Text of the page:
RPG Design Journal #1: Ideas & Themes

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There are many places one can begin when building a world for a game, sometimes you can even start many places at once. Some designers may build around a theme, others begin with a map, characters, or historical period of interest. When I find something that interests me – something I feel would be worth exploring in a game – I usually make a note of it somewhere, in a notebook or online. This way, when I begin working on a new setting, I can look at the various topics, ideas, characters, and sources I’ve already compiled beforehand to see what pieces fit together to build an interesting world.

Often I find that other DMs (or writers in general) try and avoid directly taking inspiration from other works. I do not recommend this approach. You’ll likely end up being frustrated, and I guarantee most of your decisions will have some resemblance to another work whether you want them to or not. Remember: originality does not exist, ideas are not born from nothing. The best artists are those that can steal from other artists without being caught. Take something you enjoy and then make it your own – that’s true innovation.

For this world I drew upon a myriad of sources to come up with the ideas I want to explore. One of the first elements I knew I wanted to include was “monster migration.” While flipping through the 5th edition DMG one of the tables of example adventure ideas suggested having the adventurers deal with a herd of monsters migrating into a populated area. In most of the games I’ve played monsters are usually encountered as solitary creatures, maybe with a few humanoid handlers. The concept of a monster migration – a world where people knew that dangerous creatures would come and go seasonally – was very interesting to me.

Building upon this idea, we must consider where these monsters come from and where they go. In order to keep things limited and easier to handle I decided that the monster’s should emerge from an uncivilized area – a huge forest in this case – down into inhabited valleys. This way there is a clear source for monsters (the forest), an element of mystery (the forest is an unknown), and, therefore, the possibility for adventure.

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The Roosevelt-Rondon Expedition could serve as a potential source from real-life to develop the forest for the monsters.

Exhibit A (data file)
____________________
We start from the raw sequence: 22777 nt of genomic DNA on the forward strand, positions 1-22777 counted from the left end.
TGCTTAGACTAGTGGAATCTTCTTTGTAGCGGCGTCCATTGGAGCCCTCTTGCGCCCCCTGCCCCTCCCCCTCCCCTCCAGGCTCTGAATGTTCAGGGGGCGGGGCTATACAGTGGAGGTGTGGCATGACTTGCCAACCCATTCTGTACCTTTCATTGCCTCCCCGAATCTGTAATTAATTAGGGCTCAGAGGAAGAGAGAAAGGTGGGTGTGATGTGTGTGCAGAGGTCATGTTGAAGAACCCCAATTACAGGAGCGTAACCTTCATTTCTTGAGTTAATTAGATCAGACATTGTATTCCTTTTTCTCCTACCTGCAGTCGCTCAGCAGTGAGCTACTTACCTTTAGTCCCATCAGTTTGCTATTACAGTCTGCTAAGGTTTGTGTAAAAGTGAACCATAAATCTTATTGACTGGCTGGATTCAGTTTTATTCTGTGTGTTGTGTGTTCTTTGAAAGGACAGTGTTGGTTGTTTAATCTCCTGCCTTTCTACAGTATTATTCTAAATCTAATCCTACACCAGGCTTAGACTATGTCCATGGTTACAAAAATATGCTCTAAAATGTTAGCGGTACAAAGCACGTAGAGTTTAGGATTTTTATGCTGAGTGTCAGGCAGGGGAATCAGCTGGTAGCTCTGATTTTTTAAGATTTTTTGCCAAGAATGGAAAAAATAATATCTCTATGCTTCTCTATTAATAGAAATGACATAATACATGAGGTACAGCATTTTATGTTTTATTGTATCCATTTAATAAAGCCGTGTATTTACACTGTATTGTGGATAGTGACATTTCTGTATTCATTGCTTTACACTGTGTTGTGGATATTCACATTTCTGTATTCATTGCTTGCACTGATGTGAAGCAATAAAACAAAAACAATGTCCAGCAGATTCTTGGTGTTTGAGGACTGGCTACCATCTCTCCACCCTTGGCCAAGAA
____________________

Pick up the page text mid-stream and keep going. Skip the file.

So we know that this is a world with an unexplored wilderness, and we know that monsters are a seasonal problem. Let’s take a look at the inhabited regions then. These are people who know that they live in danger constantly, so they will probably have some sort of organized force to fight monsters. This could be something to explore for modifying or making new classes and prestige classes. Since monsters are a big deal I really want to play up how dangerous they are, I’m thinking this world should be very dark and mysterious. The worlds, creatures, and styles of Bloodborne, Dishonored, and Ravenloft can serve as other sources of tone and information. To make the monsters more dangerous and mysterious we’ll make their numbers very large – every year more of them emerge – and they’re imbued with keen intelligence and purpose. The cities in the inhabited regions have to spend the safe seasons saving up food, resources, and men to withstand a siege of monsters. The inhabitants are probably very superstitious and wary of outsiders – they fear lycanthropes, shapeshifters, changelings, and undead that can pass as human. They see such creatures as “sleeper agents” that weaken them from the inside.

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The Pandyssian Continent from Dishonored is dangerous and unexplored – a perfect stepping stone to build off of.

So we have an obvious external conflict set up – monsters against people – and internal conflicts – people turning against their own out of fear. This society might also have a cultural conflict: modern science vs. folklore. We’ll put this third aside for when we begin to deal with technology and magic.

How does this society manage to survive and grow in the face of such opposition? Its facing constant opposition from outside, and its afraid and culturally suppressed inside. I’m going to say that this land is a colony for a much larger and more powerful Empire. These local states and cities can get extra resources and support from their homeland, but are also out of touch and technologically inferior. This sets up another nice conflict – the possibility of revolution and independence. Some colonies are probably more independent than others, some need the Empire’s support to get by, others don’t. This is our third conflict: colony vs. empire.

So let’s take another look at what we have:

  1. There is an inhabited region with cities and an unexplored forest.
  2. Monsters migrate back and forth between the two in cycles.
  3. The cities are in a constant struggle to survive the siege of monsters.
  4. The fear of these people has made them bitter, xenophobic, and superstitious.
  5. This land is a colony for a larger empire.
  6. Some parts of the colony desire independence, other parts are fiercely loyal to the empire. Some are divided.

This is a good skeleton to begin building off of. These ideas will change, and many other parts are sure to be added, but we have enough to begin designing a world with. As we continue we’ll begin making a map, thinking about the types of monsters in the forest, discussing race and species, and start working on a major city for the players to explore.

 

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